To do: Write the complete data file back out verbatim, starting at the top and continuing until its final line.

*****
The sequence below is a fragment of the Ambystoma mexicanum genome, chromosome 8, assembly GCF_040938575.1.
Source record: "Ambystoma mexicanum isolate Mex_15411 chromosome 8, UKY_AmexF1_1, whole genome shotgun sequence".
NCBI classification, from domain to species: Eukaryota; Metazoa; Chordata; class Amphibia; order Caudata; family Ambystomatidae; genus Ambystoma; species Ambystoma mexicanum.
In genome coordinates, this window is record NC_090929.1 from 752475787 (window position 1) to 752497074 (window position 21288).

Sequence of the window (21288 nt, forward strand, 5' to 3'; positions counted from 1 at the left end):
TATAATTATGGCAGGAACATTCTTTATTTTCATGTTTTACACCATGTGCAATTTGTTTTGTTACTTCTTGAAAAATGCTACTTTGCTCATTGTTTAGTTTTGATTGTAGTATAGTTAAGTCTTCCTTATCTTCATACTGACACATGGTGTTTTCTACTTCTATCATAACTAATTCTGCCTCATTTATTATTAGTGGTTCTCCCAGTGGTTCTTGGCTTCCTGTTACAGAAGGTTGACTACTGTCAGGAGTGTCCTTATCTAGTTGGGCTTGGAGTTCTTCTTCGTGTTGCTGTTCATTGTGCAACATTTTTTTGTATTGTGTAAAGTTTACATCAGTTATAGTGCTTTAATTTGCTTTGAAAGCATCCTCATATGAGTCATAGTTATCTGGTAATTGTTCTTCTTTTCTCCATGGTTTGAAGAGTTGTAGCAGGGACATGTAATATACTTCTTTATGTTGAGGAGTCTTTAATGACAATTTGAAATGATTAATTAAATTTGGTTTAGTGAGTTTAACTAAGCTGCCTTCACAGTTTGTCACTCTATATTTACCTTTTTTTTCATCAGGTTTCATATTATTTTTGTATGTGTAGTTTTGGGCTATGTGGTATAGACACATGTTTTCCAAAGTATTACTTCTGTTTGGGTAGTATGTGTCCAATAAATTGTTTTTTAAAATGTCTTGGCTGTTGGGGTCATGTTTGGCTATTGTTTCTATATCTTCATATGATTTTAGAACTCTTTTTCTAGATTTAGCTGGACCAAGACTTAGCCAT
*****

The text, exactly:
The sequence below is a fragment of the Ambystoma mexicanum genome, chromosome 8, assembly GCF_040938575.1.
Source record: "Ambystoma mexicanum isolate Mex_15411 chromosome 8, UKY_AmexF1_1, whole genome shotgun sequence".
NCBI classification, from domain to species: Eukaryota; Metazoa; Chordata; class Amphibia; order Caudata; family Ambystomatidae; genus Ambystoma; species Ambystoma mexicanum.
In genome coordinates, this window is record NC_090929.1 from 752475787 (window position 1) to 752497074 (window position 21288).

Sequence of the window (21288 nt, forward strand, 5' to 3'; positions counted from 1 at the left end):
TATAATTATGGCAGGAACATTCTTTATTTTCATGTTTTACACCATGTGCAATTTGTTTTGTTACTTCTTGAAAAATGCTACTTTGCTCATTGTTTAGTTTTGATTGTAGTATAGTTAAGTCTTCCTTATCTTCATACTGACACATGGTGTTTTCTACTTCTATCATAACTAATTCTGCCTCATTTATTATTAGTGGTTCTCCCAGTGGTTCTTGGCTTCCTGTTACAGAAGGTTGACTACTGTCAGGAGTGTCCTTATCTAGTTGGGCTTGGAGTTCTTCTTCGTGTTGCTGTTCATTGTGCAACATTTTTTTGTATTGTGTAAAGTTTACATCAGTTATAGTGCTTTAATTTGCTTTGAAAGCATCCTCATATGAGTCATAGTTATCTGGTAATTGTTCTTCTTTTCTCCATGGTTTGAAGAGTTGTAGCAGGGACATGTAATATACTTCTTTATGTTGAGGAGTCTTTAATGACAATTTGAAATGATTAATTAAATTTGGTTTAGTGAGTTTAACTAAGCTGCCTTCACAGTTTGTCACTCTATATTTACCTTTTTTTTCATCAGGTTTCATATTATTTTTGTATGTGTAGTTTTGGGCTATGTGGTATAGACACATGTTTTCCAAAGTATTACTTCTGTTTGGGTAGTATGTGTCCAATAAATTGTTTTTTAAAATGTCTTGGCTGTTGGGGTCATGTTTGGCTATTGTTTCTATATCTTCATATGATTTTAGAACTCTTTTTCTAGATTTAGCTGGACCAAGACTTAGCCAT